Urinals & Washing Hands
By: Archie Wortham

ďIf you let other people tell you who you are, who are you when they stop talking?Ē

Think about who you are and how you got to be that person. How you define yourself resonates with the experiences you had growing up. The things we were taught, we teach others; thatís how our lives are measured. Itís like washing your hands after using the bathroom, no one would expect you not to do that, but how many times have you seen men leave the urinals, walk out to greet the world without washing their hands. For some of you, this might sound nasty or ridiculous. For some of you who have never been called on it, it might be an eye-opening event. All itís really about is someone taking the time to share about growing up, being a man, having good manners. Generally something youíd expect a dad to do. Itís about a man teaching a boy how to become a man.

As we approach the Lenten season, there are things that we are often asked to Ďgive up.í I look at this season at what I can do differently. As Iíve recently reflected on things I could do to orient my life differently as a father, it came to rest on rituals. Going to the bathroom for whatever reason becomes a ritual when you consider what you do when youíre done. Washing your hands when youíre done should be a ritual. Children model their parents. Similarly a ritual that has lost some of its punch, but nevertheless reflects positively on families is the family dinner.

According to Columbia Universityís ďThe Importance of Family DinnerĒ report, those teens that eat dinner with their families at least five nights a week as opposed to just two nights a week are nearly one and one half times more likely to say that their parents are proud of them; 40% are more likely to confide a serious problem with their parents, and 50% of the parents are more likely to say they know their childrenís friends.

Itís just a ritual. You might wonder what they talk about at the dinner table. Discussion includes school and sport, friends, current events and family issues. The report says teens would also like to talk about religion, curfews, peer pressure and dating. Itís an open forum in your own home.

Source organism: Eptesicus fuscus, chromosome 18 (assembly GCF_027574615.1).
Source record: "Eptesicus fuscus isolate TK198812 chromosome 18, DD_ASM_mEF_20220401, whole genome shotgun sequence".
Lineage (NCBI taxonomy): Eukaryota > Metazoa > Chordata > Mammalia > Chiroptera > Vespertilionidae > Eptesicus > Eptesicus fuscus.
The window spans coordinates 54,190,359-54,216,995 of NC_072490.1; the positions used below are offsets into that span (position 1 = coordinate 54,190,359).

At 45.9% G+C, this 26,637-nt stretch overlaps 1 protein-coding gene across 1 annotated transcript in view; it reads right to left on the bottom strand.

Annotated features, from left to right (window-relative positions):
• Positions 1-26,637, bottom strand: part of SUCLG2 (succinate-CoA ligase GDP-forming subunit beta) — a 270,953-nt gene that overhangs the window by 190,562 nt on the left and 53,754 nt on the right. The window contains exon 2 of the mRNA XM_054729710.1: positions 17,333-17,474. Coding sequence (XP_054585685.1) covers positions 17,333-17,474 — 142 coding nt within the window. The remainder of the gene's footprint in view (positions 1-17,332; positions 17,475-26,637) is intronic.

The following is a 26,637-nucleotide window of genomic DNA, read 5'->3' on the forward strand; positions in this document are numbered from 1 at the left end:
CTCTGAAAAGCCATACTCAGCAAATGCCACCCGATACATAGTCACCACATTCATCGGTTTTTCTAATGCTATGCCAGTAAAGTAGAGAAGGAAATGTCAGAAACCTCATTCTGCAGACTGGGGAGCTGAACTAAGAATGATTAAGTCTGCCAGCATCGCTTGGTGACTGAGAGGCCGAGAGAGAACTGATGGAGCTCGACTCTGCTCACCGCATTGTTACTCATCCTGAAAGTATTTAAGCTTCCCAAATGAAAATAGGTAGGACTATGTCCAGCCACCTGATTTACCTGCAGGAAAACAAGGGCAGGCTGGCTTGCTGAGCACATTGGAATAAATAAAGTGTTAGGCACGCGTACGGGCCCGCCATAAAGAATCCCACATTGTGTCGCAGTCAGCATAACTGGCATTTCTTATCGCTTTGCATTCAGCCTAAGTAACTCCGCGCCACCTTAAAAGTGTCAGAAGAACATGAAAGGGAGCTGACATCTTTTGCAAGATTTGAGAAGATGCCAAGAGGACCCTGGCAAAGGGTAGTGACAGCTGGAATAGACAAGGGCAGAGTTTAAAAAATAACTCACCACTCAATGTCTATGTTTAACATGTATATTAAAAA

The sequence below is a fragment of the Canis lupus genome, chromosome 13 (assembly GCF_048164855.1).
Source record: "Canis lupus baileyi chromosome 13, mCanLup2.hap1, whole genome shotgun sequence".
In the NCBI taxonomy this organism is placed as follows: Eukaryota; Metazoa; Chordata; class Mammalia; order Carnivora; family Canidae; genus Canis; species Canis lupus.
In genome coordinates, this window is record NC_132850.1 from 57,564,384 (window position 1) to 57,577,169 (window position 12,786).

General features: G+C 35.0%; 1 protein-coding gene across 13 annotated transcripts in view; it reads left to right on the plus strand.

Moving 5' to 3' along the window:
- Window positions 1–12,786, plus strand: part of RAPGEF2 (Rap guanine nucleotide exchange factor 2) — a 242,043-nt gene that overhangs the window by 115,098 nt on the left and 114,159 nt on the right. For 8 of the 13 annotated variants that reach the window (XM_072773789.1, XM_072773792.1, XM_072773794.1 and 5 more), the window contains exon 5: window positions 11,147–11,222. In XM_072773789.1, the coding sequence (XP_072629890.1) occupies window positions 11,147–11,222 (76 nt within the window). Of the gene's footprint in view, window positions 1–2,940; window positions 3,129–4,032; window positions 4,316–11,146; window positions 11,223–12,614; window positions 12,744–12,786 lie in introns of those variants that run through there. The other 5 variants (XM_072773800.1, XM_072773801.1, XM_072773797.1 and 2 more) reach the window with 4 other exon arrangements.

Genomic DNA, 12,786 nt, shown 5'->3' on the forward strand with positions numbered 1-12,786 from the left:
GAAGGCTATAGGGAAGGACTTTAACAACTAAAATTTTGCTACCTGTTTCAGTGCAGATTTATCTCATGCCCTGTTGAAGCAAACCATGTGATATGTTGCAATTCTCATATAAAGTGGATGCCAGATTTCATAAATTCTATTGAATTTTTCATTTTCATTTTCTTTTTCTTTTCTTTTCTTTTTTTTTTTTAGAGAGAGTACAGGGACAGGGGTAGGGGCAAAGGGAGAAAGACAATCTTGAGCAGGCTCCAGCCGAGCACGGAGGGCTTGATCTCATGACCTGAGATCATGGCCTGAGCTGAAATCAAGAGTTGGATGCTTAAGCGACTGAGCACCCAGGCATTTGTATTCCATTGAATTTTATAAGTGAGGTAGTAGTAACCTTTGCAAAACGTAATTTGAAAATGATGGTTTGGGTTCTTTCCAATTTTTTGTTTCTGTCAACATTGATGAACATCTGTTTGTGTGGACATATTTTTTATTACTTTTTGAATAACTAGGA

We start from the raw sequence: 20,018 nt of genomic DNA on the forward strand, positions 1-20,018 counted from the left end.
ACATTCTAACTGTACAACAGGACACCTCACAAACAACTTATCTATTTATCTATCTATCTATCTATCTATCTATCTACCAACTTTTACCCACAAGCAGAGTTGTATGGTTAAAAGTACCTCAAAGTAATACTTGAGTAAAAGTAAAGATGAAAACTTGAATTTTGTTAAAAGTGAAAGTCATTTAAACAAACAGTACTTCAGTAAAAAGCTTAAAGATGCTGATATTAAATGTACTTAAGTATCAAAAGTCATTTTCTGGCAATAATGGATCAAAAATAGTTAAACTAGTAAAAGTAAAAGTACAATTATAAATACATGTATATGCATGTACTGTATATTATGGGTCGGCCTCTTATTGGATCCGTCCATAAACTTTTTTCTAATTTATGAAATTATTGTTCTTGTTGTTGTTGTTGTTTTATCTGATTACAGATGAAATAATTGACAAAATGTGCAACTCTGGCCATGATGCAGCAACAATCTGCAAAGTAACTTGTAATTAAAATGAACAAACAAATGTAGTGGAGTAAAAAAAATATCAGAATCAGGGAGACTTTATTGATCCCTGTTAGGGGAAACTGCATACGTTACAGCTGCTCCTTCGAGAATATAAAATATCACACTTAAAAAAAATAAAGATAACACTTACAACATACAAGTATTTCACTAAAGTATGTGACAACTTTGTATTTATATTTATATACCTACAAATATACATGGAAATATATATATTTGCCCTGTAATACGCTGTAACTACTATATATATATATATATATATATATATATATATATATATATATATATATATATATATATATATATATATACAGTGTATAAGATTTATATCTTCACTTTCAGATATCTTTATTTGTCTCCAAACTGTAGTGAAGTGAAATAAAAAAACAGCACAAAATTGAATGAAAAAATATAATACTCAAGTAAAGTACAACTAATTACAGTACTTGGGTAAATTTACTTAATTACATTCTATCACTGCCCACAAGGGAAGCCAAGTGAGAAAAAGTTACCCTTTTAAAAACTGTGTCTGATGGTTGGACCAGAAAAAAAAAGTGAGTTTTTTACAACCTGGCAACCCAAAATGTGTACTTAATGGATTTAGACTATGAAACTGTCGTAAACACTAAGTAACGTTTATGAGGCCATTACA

This particular report also addresses behavior and its impacts on education. As President Obama recently commented on the importance of reaching out to our young men, the dinner table is one place to start. Itís a ritual that needs to be revered for its successes. The children who eat more regularly, five times versus two, are 18% less likely to use alcohol and four times less likely to use tobacco. They donít do this because they know it their parents would disapprove. The 5-timers are more likely to get Aís and Bís 64% vs. 49%.
Itís more than a simple ritual. Itís an idea that resonates with children today, and itís a simple thing to practice. Rather than going to the local fast food place, sitting down with your children can change their lives and yours, as 18% of teens have less stress. You can tell them whatís important. You have an opportunity to tell them to put away their cell phones. You have an opportunity for them to get to know who you are by what you say and have it come back to you.

Many times we think we know whatís important. As men, especially fathers, we think we know what our family needs without asking them. We go to work. We provide a roof over their head, food on the table, and a warm place for them to sleep, but we forget to ask them if thatís enough? Our biggest stumbling block is the blinders we put on by thinking we can fix everything, particularly when some things donít require fixing, they just require us. The Associated Press MTVís 1997 Youth Happiness Poll for ages 13 Ė 24 pointed out family is the number one thing that makes teens happy. With 20% of this group listing this at the top, followed by friends [15%] and spouse [11%]. Their top heroes were Mom [29%], Dad [21%] and parents [16%].

The evidence is compelling that tells us, dads, we are important. We simply need to understand the value of who we are regardless of what the media, angry divorced dads or our angry exes tell us. We need to continue to the dialogue with our kids, create rituals nd tell our kids to wash their hands before leaving the bathroom.